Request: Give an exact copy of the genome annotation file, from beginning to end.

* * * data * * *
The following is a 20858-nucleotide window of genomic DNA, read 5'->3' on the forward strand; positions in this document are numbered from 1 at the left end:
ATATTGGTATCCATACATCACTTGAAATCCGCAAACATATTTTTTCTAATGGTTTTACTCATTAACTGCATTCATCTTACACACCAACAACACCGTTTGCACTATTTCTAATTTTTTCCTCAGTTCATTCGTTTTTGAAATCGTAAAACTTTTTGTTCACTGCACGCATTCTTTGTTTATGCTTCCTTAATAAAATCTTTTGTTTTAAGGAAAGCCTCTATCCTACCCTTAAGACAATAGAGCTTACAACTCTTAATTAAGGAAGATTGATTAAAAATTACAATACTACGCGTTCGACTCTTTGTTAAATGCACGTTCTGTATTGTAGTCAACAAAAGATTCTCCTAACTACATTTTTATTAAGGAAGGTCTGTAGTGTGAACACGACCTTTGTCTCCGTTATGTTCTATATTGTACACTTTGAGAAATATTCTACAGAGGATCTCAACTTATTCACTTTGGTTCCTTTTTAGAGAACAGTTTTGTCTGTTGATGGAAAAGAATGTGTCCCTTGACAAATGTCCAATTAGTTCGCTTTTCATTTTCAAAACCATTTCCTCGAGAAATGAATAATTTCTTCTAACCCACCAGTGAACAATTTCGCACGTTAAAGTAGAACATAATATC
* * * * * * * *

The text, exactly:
The following is a 20858-nucleotide window of genomic DNA, read 5'->3' on the forward strand; positions in this document are numbered from 1 at the left end:
ATATTGGTATCCATACATCACTTGAAATCCGCAAACATATTTTTTCTAATGGTTTTACTCATTAACTGCATTCATCTTACACACCAACAACACCGTTTGCACTATTTCTAATTTTTTCCTCAGTTCATTCGTTTTTGAAATCGTAAAACTTTTTGTTCACTGCACGCATTCTTTGTTTATGCTTCCTTAATAAAATCTTTTGTTTTAAGGAAAGCCTCTATCCTACCCTTAAGACAATAGAGCTTACAACTCTTAATTAAGGAAGATTGATTAAAAATTACAATACTACGCGTTCGACTCTTTGTTAAATGCACGTTCTGTATTGTAGTCAACAAAAGATTCTCCTAACTACATTTTTATTAAGGAAGGTCTGTAGTGTGAACACGACCTTTGTCTCCGTTATGTTCTATATTGTACACTTTGAGAAATATTCTACAGAGGATCTCAACTTATTCACTTTGGTTCCTTTTTAGAGAACAGTTTTGTCTGTTGATGGAAAAGAATGTGTCCCTTGACAAATGTCCAATTAGTTCGCTTTTCATTTTCAAAACCATTTCCTCGAGAAATGAATAATTTCTTCTAACCCACCAGTGAACAATTTCGCACGTTAAAGTAGAACATAATATC